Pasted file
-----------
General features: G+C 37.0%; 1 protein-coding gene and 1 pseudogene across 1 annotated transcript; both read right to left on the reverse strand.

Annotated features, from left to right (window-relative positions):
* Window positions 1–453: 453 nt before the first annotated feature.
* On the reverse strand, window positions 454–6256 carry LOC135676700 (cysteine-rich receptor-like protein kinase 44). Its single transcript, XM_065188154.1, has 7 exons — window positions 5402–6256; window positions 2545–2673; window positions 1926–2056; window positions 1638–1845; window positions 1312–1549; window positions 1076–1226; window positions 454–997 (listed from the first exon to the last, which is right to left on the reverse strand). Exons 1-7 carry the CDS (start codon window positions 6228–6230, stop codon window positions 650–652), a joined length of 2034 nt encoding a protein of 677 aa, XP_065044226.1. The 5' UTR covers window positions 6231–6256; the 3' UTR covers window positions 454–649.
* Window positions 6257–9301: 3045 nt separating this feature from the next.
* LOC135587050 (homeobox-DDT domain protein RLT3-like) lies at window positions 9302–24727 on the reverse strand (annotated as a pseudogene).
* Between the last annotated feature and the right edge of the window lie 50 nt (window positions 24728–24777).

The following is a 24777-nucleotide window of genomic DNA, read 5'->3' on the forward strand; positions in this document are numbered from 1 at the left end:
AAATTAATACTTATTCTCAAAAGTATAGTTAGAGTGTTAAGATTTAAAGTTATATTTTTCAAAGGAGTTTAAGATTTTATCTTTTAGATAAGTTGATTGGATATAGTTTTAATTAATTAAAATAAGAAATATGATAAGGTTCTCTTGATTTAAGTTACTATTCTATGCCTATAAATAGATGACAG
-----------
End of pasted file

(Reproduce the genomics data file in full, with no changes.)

General features: G+C 37.0%; 1 protein-coding gene and 1 pseudogene across 1 annotated transcript; both read right to left on the reverse strand.

Annotated features, from left to right (window-relative positions):
* Window positions 1–453: 453 nt before the first annotated feature.
* On the reverse strand, window positions 454–6256 carry LOC135676700 (cysteine-rich receptor-like protein kinase 44). Its single transcript, XM_065188154.1, has 7 exons — window positions 5402–6256; window positions 2545–2673; window positions 1926–2056; window positions 1638–1845; window positions 1312–1549; window positions 1076–1226; window positions 454–997 (listed from the first exon to the last, which is right to left on the reverse strand). Exons 1-7 carry the CDS (start codon window positions 6228–6230, stop codon window positions 650–652), a joined length of 2034 nt encoding a protein of 677 aa, XP_065044226.1. The 5' UTR covers window positions 6231–6256; the 3' UTR covers window positions 454–649.
* Window positions 6257–9301: 3045 nt separating this feature from the next.
* LOC135587050 (homeobox-DDT domain protein RLT3-like) lies at window positions 9302–24727 on the reverse strand (annotated as a pseudogene).
* Between the last annotated feature and the right edge of the window lie 50 nt (window positions 24728–24777).

The following is a 24777-nucleotide window of genomic DNA, read 5'->3' on the forward strand; positions in this document are numbered from 1 at the left end:
AAATTAATACTTATTCTCAAAAGTATAGTTAGAGTGTTAAGATTTAAAGTTATATTTTTCAAAGGAGTTTAAGATTTTATCTTTTAGATAAGTTGATTGGATATAGTTTTAATTAATTAAAATAAGAAATATGATAAGGTTCTCTTGATTTAAGTTACTATTCTATGCCTATAAATAGATGACAG